9. I’m the Troop Committee Chair for a brand new troop, and it’s been a rocky start. Here’s how things could have been done better. I find it very odd that BSA seems to provide very little guidance on how to start new units. Isn’t one of the most important jobs of the Scout Executive to work to start new Scouting units? And yet the formal guidance on how to do so is almost nonexistent. There’s some in the Unit Performance Guide, and that’s all I’ve found, except an outdated document called “New Unit Organization Process." The principal factor in starting a new Scouting unit is doing things in the proper order. Here it is (if you already have some of these elements in place, obviously you can skip those steps): A note: I’ve made this guide fairly detailed, to spell out everything someone new to Scouting might need to know. Don’t be fooled by its length; this process isn’t that complicated! Another note: I’ve used masculine pronouns for clarity and ease of reading, but (except where noted), both men and women are eligible and welcome in any Scouter role. A final note: There are people available to help you with this! Contact your local Scouting District (to find your District, contact your local Council) to get assistance. The District Executive, District Commissioner, and New-Unit Organizer (if your District has one) will all be happy to provide you with resources and more detailed information than is available here. Decide what kind of unit you want to start. BSA has five different kinds of units: Cub Scouting, Scouts BSA (formerly Boy Scouts), Venturing, Sea Scouting, and Exploring, each serving different populations. If you’re not sure which kind would be best, consult Scouting Programs for details on each. If you wish to start a Cub Scout pack, you must decide whether it will be an all-boy pack, an all-girl pack, or a mixed, “family” pack, with both girl and boy dens. If you wish to start a Scouts BSA troop, you must decide whether it will be a girl troop or a boy troop. Since girl troops are the newest addition to the BSA, the terminology in this guide will reflect Scouts BSA troops, but, aside from that, the procedure is mostly the same for all kinds of units. Again, for specifics, explore your unit type at Scouting Programs. Find a chartering organization. A chartered organization is the community organization that “owns” the Scout troop. It provides leadership, meeting facilities, and other resources to the troop. Obviously nothing can happen without finding a chartering organization first. This wasn’t skipped in my unit’s case, but I could see someone trying to round up sufficient Scouts prior to finding (or establishing) a chartering organization. Of course, if the reason you’re trying to start a new unit is that you already have five eligible youth who want to join Scouting but have no unit to join, fine, but normally, recruiting youth members is one of the last steps. Detailed guidelines on how to accomplish this step are included in the Unit Performance Guide and the New-Unit Organizer Training. Appoint a Chartered Organization Representative. The Chartered Organization Representative is the “head of the Scouting department” for the chartered organization. He is a member of that organization, appointed by its head (or is the head of the organization himself). It’s not necessary that he be experienced in Scouting. This is the key figure in this whole process. I’ve seen Scouting units where the COR is purely a nominal position; the Scouters themselves do all the actual work (not that a COR isn’t a Scouter, but you know what I mean). If at all possible, the COR should be active and dedicated to starting a quality unit. If not, someone else will have to do the heavy lifting in getting the unit started. That can work, but the COR is in the best position to do it, as he has the actual authority to take the necessary actions. Otherwise, you’ll basically be acting in the COR’s name. Note that as there’s no unit yet, there’s no charter, and therefore (unless the Chartering Organization already has other Scouting units) the COR is not actually registered with the BSA yet. That’s fine; there’s nothing he needs to do at this point that requires he be registered. Appoint a Committee Chair. A Committee Chair, as the title suggests, is the head of the Troop Committee, which provides support and assistance to the troop. The Chair is chosen (or approved) by the Chartered Organization Representative. Again, this person won’t be registered yet. That’s okay! There’s nothing wrong with this. I think this is what trips people up; they think the unit has to exist before (or, really, at the same time, since you have to have a unit committee in order to form the unit) the adult positions can be filled, because otherwise they can’t be registered in the system. But this is exactly backwards from a functional perspective. The adult leaders should be in place before you recruit a single Scout; otherwise, they’re racing to do a bunch of stuff at the “last minute,” so to speak. It is crucial to appoint an organized, dedicated Committee Chair. Ideally, this person will also be likable, well-connected in the community, and have sufficient free time to dedicate to his tasks, especially for a new unit. It is not necessary that he be experienced in Scouting. Get trained. The COR and CC should look through their respective Guides (the Chartered Organization Representative Guidebook and the Troop Committee Guidebook, respectively). A thorough reading is not necessary at this point; just skim through and read what looks relevant. Alternately (or in addition), they can go through online training. For the Chartered Organization Representative: Click on “BSA Learn Center" at my.scouting.org (you’ll likely have to register first), select “Position,” then choose “Chartered Org Rep.” Select the “Chartered Organization Representative” plan, and complete the listed courses. For the Committee Chair: Click on “BSA Learn Center" at my.scouting.org (you’ll likely have to register first), select “Program,” select “Scouts BSA,” then select “Scouts BSA - Troop Committee Training.” At minimum, complete the "Scouts BSA - Troop Committee - Before the First Meeting” training. The Chartered Organization Representative can also, if he chooses, join the Troop Committee, so it wouldn’t hurt for him to take this course as well. Another option is to take classroom training. Contact your District for more information on when courses are taught. They can also view the classroom training guide (called Committee Challenge) to get a good overview. Recruit a Troop Committee. The Troop Committee is made up of at least three Scouters (including the Chair) who help the troop with recruiting, finances, equipment, transportation, and other things. The Committee Chair (with the approval, and hopefully the assistance, of the Chartered Organization Representative) is in charge of recruiting members of the Committee. There’s no limit to how many Committee members you can have, but at least five is ideal. However, you only need three (the Chair and two others, who will hopefully serve as Secretary and Treasurer) to start the unit, so you can start from there and expand later. These are often going to be the parents of Scouts, so feel free to approach parents of youth you think would be interested in Scouting. Other sources for possible Committee Members is the chartered organization itself, business leaders, and involved members of the community at large. Once enough members have been recruited, establish a regular monthly meeting time for the Committee. Train the Troop Committee. Committee Members use the same training as the Chair. Eventually, they should be fully trained (completing all the relevant online training courses or attending a classroom training session), but for now, they should at least be given a basic overview of Scouting and the duties of the Troop Committee and the Scoutmaster corps. Select and recruit adult leaders. The Scoutmaster is in charge of the actual youth in the unit. The Scoutmaster doesn’t run the unit—the Scouts themselves do that, with the Scoutmaster’s guidance (Cub Scout packs are different in this). But the Scoutmaster and Assistant Scoutmasters are the primary adults who interact with the Scouts themselves. Scouts may not know that the Troop Committee even exists, but they will see the Scoutmaster at every troop meeting. Therefore, the decision of who the Scoutmaster and Assistant Scoutmasters will be should not be taken lightly. It is extremely important that these be people of good character and reliability, because the safety and well-being of the youth members will be placed in their care. In a very real sense, the Scoutmaster makes the troop. A good Scoutmaster can make up for a lackluster Troop Committee—though the Scoutmaster will be very busy in that case! But a good Troop Committee cannot compensate for a poor Scoutmaster, other than by seeking a replacement. Because of this, the process that the Troop Committee uses for selecting and recruiting adult leaders (as Scoutmasters and Assistant Scoutmasters are often known) is somewhat more involved than the way Committee members are chosen. Please refer to “Selecting Quality Leaders," and/or the relevant section in the Troop Committee Guidebook for details. Don’t apply this process only to Scoutmasters! Assistant Scoutmasters may need to step into the primary role at any time, and therefore should go through the same selection process as the Scoutmaster. Ideally, the Scoutmaster will have experience in Scouting, but that’s not required. If establishing a girl Scouts BSA troop, try to recruit at least two female adult leaders, as one female registered adult is required to attend all troop outings. That registered adult can be a Committee member or even a Scout parent, but it’s much simpler if she is an adult leader. Why two? Because you need a backup. You can’t count on one person to make it to every single outing; unavoidable conflicts can arise. You don’t want to have to cancel an outing just because there’s no registered female adult available to attend (this has already happened in my troop). Train the adult leaders. At minimum, new adult leaders should complete the "Scouts BSA - Scoutmaster - Before the First Meeting” training plan (available at my.scouting.org similarly to the Committee training discussed above). Alternately, classroom instruction is available, similar to (and often at the same time as) the Committee training mentioned above. My district provided the Troop Committee Guidebook and the Troop Leader Guidebook, Volume 1 with the price of the course. Adult leaders should also complete a hands-on outdoor course called “Introduction to Outdoor Leadership Skills,” but that doesn’t have to happen before the unit is chartered. Complete Youth Protection Training. All adults—Committee members and adult leaders—must complete Youth Protection Training before registering as an adult with the BSA. It takes about an hour to complete. This step can be completed at any point prior to interacting with youth; I included it here to ensure that all adults are included. Get uniformed. It’s crucial that the adult leaders be fully and correctly uniformed according to the standards of the BSA (more details are available in the Guide to Awards and Insignia). This sets the standard for your Scouts, and also inculcates respect and taking Scouting seriously. Establish an online presence. Make a Facebook page, a troop Web site (there are various Scouting-specific Web hosts), etc. Coordinate with your local District or Council to establish your BeAScout pin. This is a popular way to find local Scouting units. This is the responsibility of the Troop Committee. Recruit Scouts. It’s finally time to recruit some youth members! The best way is to have a sign-up event. The Troop Committee should organize it, or appoint one or more members to do so. Speak with the chartering organization to see if there are any members with eligible children. Contact those parents and invite them to the sign-up. Have announcements made at local schools. Make flyers for students to take home with details of the sign-up event. Contact local newspapers, media outlets, and use social media to announce the sign-up event. Such notices are often free. Coordinate with other Scouting units in your area through your District leadership. For instance, are there Webelos Scouts ready to graduate and looking for a Scouts BSA troop? If you’re starting a girl troop, are there boys in existing troops with sisters who would like to join? Also, are there existing recruiting events, such as School Night to Join Scouting, that your unit can participate in? Explore the connections of the Troop Committee members. Send invitations to friends with eligible children. Brainstorm other resources that might be tapped. Conducting the Sign-Up (from p. 19, New Unit Organization Process) Hold the sign-up at the location where the unit will meet. Make it a brief, upbeat, and well-planned rally. Be sure to: Introduce the unit leadership. Present the unit program. Register new youth members. Select and recruit additional adults. Create an air of excitement of things to come. Provide information. Answer questions. Provide light refreshments. Announce the unit’s next meeting date. Don’t forget that recruitment is an ongoing process. Your existing Scouts are your best recruiters. See Scouting.org for more recruitment ideas and aids. File the paperwork. This is the time to submit all applications, both youth and adult, along with the New Unit Application, and applicable registration fees, to your District office. Your District Executive is the expert on all these things, and can assist you in this process, as well as provide all necessary forms. Have your first troop meeting. Don’t assume that everyone will just show up. Someone should call the parents of every single youth member prior to the meeting to remind them of the date, time and location of the meeting. Encourage all parents to attend, and have a Parent Orientation meeting during the troop meeting. (These are a good idea to have several times a year.) Although Scouts BSA troop meetings are usually youth-led, the Scoutmaster will have to lead the first few meetings, to show the Scouts how it’s done. How the first few meetings are organized is up to the Scoutmaster, but a good suggestion is that patrols be established, troop and patrol officers be elected, and patrol names, flags, patches and yells be determined. After that, work on requirements for Scout rank for all Scouts. Present the Charter Once the charter is processed and received by the unit, it should be formally presented to the chartering organization. The charter presentation should occur at a full gathering of the chartered organization. For instance, in a church they should present the charter before the full congregation; a service club should present it at a meeting of all of its members. This way, everyone will know that Scouting is a part of the organization’s youth program and can share in the pride of ownership. Youth members and unit leaders should participate in the ceremony as the charter is presented to the head of the chartered organization. Unit leaders and the unit committee may also be installed during this ceremony. The charter certificate should be framed and appropriately displayed after the ceremony. Raise money. Have the Troop treasurer establish a bank account and budget for the troop in accordance with the guidelines in the Troop Committee Guidebook. Begin fundraising activities, such as popcorn sales. Consult the District Executive for more information. Ask the Chartered Organization if they will contribute seed money for the new unit. Get the Scouts trained. Once youth leadership has been selected, schedule training for the youth leadership (ILST) as soon as possible. The Scoutmaster can run this training, or your District may have regular courses. Set the Scouts loose. At this point, the goal is getting a youth-led troop working smoothly. This is no easy task, and may take months or years to implement fully. Once the troop is having regular PLC meetings, the Scoutmaster should hand over more and more authority to the Scouts themselves. Every troop is different, so there’s no specific blueprint to follow. Use your best judgement, but err on the side of letting Scouts learn from their mistakes. Keep learning. There is much, much more to learn about Scouting than I’ve presented here. There are many different books and training courses to increase your knowledge of Scouting—Wood Badge being a pre-eminent one. Make adult training a regular part of your Committee and adult leader activities. Have fun! It’s not only Scouts that get to have fun. Scouting is fun for adults too! Whether it’s learning skills alongside the Scouts, going camping, enjoying the outdoors, or brushing up on your leadership skills, Scouting has many opportunities for adults to improve and enjoy themselves. Enjoy your new unit!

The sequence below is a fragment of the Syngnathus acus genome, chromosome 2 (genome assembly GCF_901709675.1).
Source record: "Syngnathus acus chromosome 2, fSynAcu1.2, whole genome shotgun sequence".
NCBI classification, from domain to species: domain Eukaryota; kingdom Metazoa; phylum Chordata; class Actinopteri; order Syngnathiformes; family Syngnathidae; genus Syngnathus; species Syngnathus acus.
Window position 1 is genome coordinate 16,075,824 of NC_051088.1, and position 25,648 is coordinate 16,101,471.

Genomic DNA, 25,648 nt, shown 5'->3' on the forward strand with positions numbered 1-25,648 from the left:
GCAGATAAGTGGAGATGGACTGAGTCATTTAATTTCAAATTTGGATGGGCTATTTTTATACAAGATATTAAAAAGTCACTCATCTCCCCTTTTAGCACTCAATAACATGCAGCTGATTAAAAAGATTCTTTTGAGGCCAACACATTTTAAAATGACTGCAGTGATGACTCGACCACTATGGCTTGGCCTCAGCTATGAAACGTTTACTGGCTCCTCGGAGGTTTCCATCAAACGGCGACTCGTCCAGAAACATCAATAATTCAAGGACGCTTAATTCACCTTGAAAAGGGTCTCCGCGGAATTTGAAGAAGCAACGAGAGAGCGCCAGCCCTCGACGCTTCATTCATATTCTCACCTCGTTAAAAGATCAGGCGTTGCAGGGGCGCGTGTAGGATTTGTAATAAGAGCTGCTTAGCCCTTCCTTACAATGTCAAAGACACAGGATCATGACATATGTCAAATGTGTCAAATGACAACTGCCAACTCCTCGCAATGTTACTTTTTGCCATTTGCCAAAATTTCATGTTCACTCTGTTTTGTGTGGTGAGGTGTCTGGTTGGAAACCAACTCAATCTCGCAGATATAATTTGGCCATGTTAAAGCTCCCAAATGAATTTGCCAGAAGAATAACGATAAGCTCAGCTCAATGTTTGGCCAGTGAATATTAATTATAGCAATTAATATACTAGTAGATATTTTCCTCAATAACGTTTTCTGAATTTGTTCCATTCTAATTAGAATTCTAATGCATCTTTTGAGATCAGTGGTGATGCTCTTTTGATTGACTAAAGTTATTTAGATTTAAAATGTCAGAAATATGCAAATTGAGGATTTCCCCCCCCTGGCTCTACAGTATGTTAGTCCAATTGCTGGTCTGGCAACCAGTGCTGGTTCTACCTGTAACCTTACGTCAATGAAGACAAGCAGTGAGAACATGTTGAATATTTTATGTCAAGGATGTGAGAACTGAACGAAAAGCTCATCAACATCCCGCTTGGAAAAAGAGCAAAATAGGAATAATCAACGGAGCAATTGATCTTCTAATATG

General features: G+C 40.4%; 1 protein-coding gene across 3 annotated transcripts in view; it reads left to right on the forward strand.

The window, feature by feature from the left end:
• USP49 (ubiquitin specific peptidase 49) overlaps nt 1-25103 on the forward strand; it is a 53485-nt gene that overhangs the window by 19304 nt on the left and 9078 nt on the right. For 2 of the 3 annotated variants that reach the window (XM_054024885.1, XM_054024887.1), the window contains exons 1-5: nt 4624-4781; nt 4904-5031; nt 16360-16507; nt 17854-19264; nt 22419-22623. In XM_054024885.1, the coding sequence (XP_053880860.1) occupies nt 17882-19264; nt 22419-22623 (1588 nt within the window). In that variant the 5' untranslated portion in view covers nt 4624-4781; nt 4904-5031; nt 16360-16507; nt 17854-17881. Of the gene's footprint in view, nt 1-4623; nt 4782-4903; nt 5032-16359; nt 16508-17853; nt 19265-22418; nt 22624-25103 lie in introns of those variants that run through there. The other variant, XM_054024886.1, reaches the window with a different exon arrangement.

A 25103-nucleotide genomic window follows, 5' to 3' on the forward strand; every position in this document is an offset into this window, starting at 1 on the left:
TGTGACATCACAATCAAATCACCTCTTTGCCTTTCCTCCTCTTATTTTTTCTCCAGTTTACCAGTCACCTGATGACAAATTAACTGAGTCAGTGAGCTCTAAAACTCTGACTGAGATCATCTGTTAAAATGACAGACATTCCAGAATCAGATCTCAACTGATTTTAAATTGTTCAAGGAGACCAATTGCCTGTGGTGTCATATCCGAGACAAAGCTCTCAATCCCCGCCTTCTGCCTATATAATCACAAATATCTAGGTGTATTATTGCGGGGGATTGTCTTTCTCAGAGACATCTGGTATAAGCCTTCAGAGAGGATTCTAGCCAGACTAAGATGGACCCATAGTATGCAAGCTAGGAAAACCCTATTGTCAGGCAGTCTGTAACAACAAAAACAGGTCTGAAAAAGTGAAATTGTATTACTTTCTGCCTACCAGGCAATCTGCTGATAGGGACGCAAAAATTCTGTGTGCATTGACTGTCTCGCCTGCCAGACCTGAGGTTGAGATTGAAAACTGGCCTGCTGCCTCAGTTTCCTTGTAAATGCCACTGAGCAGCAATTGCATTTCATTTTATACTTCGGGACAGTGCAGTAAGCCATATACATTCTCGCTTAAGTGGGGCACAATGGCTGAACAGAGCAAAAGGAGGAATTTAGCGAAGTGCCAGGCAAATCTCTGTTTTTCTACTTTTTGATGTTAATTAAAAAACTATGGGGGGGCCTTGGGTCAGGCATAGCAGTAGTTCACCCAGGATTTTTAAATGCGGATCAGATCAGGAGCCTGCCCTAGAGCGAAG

10. Calion